The recent militant attacks in J&K are disturbing, but they must not weaken the resolve to review Afspa
Jammu and Kashmir is beginning to see a familiar turn of events. Just when the PDP-BJP coalition got over the controversy over the release of separatist Masarat Alam, militant attacks are on the increase. There were three attacks in Kashmir on April 6, including the killing of three J&K policemen in Shopian district. These follow fidayeen attacks in Samba and Kathua districts last month. These are seen as attempts to unsettle the new government, create a wedge on security issues between the PDP and the BJP and disrupt the vital tourism season.
Chief minister Mufti Mohammad Sayeed has not had an easy start, having recently faced flak over the preparations for the floods. He is attempting to move political discussions forward by indicating that his government ‘will examine the need for denotifying disturbed areas which have been free from militancy-related incidents’ to enable a phased withdrawal of Armed Forces Special Powers Act from such areas. He has immediately faced criticism in the light of recent attacks and the army has declared that ‘it is not the time to take risks’. We can expect heated debates on the Afspa again with those favouring the status quo prevailing on the grounds that the military needs the instrument in view of the persisting attacks.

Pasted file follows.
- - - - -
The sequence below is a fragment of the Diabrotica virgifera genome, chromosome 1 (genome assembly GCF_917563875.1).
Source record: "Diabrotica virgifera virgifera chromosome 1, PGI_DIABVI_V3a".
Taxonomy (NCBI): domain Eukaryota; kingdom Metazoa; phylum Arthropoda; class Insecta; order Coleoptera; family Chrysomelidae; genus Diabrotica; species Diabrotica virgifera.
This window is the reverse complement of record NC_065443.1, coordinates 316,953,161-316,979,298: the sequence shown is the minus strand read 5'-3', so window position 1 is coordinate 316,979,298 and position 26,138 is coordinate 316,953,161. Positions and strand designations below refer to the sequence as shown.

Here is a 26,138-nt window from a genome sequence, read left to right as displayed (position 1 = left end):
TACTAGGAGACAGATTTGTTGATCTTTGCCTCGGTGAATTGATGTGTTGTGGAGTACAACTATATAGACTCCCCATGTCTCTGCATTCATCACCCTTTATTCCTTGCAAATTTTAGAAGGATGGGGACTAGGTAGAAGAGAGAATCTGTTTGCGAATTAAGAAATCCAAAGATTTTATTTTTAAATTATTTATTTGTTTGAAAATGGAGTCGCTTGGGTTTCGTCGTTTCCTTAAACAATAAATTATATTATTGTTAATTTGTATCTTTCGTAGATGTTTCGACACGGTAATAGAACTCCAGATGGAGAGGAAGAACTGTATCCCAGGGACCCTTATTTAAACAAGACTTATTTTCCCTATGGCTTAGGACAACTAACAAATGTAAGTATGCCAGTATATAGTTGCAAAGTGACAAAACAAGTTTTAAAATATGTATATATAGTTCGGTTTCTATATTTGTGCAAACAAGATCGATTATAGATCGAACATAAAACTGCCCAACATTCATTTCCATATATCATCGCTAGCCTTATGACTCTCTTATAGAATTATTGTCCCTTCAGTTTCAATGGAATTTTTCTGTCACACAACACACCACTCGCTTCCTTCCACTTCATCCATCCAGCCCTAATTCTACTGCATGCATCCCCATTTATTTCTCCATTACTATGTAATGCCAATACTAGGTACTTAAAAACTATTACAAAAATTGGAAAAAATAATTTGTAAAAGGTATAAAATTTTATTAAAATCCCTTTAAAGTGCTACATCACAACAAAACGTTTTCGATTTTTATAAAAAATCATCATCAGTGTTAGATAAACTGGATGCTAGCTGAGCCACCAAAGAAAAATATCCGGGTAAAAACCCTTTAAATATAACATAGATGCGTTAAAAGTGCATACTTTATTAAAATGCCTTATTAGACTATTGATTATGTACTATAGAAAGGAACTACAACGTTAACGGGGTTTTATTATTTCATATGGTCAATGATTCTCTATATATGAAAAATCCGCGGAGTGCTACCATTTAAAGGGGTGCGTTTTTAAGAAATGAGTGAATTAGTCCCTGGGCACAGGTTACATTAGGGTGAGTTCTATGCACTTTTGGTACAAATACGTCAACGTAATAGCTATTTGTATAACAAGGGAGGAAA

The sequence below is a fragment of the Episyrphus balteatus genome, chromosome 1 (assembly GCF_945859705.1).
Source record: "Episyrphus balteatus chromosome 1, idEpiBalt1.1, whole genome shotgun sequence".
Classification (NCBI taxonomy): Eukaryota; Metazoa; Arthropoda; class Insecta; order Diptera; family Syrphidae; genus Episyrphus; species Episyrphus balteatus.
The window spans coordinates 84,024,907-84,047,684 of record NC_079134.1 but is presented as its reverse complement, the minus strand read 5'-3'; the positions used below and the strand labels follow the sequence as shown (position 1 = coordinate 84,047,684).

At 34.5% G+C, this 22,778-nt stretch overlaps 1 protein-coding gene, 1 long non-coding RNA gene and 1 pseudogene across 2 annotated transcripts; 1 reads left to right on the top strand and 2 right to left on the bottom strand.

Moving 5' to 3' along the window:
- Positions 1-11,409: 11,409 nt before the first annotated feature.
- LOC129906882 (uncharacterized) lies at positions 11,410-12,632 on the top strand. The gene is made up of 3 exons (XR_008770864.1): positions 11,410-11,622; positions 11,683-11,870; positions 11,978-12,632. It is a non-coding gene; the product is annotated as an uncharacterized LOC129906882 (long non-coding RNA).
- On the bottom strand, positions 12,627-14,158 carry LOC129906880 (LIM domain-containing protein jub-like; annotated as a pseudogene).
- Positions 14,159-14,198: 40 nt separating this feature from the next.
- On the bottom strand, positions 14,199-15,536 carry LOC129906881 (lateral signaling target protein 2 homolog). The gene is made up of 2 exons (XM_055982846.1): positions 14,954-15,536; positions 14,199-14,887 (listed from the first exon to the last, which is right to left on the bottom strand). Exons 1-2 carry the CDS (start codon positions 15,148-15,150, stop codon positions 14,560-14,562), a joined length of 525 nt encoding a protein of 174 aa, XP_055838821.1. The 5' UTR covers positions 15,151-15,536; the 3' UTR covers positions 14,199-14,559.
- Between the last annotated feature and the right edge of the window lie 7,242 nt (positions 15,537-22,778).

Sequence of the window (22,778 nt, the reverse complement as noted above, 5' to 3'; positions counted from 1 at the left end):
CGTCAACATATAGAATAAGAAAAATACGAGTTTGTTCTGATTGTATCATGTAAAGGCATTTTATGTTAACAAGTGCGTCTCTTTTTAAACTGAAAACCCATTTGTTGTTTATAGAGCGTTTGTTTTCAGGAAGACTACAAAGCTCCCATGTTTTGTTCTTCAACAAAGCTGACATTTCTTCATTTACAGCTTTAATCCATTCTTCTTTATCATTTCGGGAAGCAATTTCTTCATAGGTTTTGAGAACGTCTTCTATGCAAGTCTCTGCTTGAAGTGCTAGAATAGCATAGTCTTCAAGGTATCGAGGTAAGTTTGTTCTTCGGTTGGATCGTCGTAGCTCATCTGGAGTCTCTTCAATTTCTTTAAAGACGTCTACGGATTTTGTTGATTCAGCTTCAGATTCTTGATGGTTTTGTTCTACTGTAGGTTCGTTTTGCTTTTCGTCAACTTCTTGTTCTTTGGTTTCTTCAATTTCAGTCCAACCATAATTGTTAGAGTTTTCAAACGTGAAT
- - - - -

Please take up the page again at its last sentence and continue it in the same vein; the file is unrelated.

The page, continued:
Both the state and the Centre should conclude the Afspa review quickly. Mr Sayeed will want to avoid the political damage that his predecessor, Omar Abdullah, incurred while the debate stretched on through his six-year tenure. The Centre must also realise that it needs to take risks and challenge the status quo if it plans to seriously address ‘all outstanding issues of J&K’ that it has committed itself to in the coalition’s alliance document. Recent incidents of militancy are disturbing but they need to be seen in the perspective of levels of past violence. The number of fatalities in violence has dropped from 4,507 in 2001 to 117 in 2012 to 193 in 2014. Such attacks put enormous public pressure on governments, but they must weigh that reality against the enduring alienation in Kashmir that follows from continuing with draconian legislation that permits security forces to arrest and shoot civilians with impunity. The Centre must realise that partially lifting the Afspa will create newer political opportunities in Kashmir.